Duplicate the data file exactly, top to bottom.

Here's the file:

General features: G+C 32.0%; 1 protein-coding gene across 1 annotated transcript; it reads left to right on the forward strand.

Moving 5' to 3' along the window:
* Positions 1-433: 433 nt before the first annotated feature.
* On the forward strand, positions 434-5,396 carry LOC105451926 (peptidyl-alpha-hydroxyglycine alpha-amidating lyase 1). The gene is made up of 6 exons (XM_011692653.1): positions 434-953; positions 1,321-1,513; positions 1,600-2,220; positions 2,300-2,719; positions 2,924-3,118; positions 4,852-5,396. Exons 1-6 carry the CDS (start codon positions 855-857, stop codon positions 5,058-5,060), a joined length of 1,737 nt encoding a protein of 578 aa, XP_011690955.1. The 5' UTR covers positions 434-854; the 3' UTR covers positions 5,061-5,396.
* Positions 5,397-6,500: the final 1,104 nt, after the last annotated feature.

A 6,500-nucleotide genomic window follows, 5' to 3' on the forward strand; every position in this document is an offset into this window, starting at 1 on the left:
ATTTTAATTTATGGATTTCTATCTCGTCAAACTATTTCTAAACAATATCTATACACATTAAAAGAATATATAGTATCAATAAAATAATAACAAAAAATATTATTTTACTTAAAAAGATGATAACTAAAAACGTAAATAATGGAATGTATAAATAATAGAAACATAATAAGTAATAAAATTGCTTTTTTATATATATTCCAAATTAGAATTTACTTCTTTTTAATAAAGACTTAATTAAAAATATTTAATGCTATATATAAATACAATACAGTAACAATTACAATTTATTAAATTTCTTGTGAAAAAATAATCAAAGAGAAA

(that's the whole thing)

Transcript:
General features: G+C 32.0%; 1 protein-coding gene across 1 annotated transcript; it reads left to right on the forward strand.

Moving 5' to 3' along the window:
* Positions 1-433: 433 nt before the first annotated feature.
* On the forward strand, positions 434-5,396 carry LOC105451926 (peptidyl-alpha-hydroxyglycine alpha-amidating lyase 1). The gene is made up of 6 exons (XM_011692653.1): positions 434-953; positions 1,321-1,513; positions 1,600-2,220; positions 2,300-2,719; positions 2,924-3,118; positions 4,852-5,396. Exons 1-6 carry the CDS (start codon positions 855-857, stop codon positions 5,058-5,060), a joined length of 1,737 nt encoding a protein of 578 aa, XP_011690955.1. The 5' UTR covers positions 434-854; the 3' UTR covers positions 5,061-5,396.
* Positions 5,397-6,500: the final 1,104 nt, after the last annotated feature.

A 6,500-nucleotide genomic window follows, 5' to 3' on the forward strand; every position in this document is an offset into this window, starting at 1 on the left:
ATTTTAATTTATGGATTTCTATCTCGTCAAACTATTTCTAAACAATATCTATACACATTAAAAGAATATATAGTATCAATAAAATAATAACAAAAAATATTATTTTACTTAAAAAGATGATAACTAAAAACGTAAATAATGGAATGTATAAATAATAGAAACATAATAAGTAATAAAATTGCTTTTTTATATATATTCCAAATTAGAATTTACTTCTTTTTAATAAAGACTTAATTAAAAATATTTAATGCTATATATAAATACAATACAGTAACAATTACAATTTATTAAATTTCTTGTGAAAAAATAATCAAAGAGAAA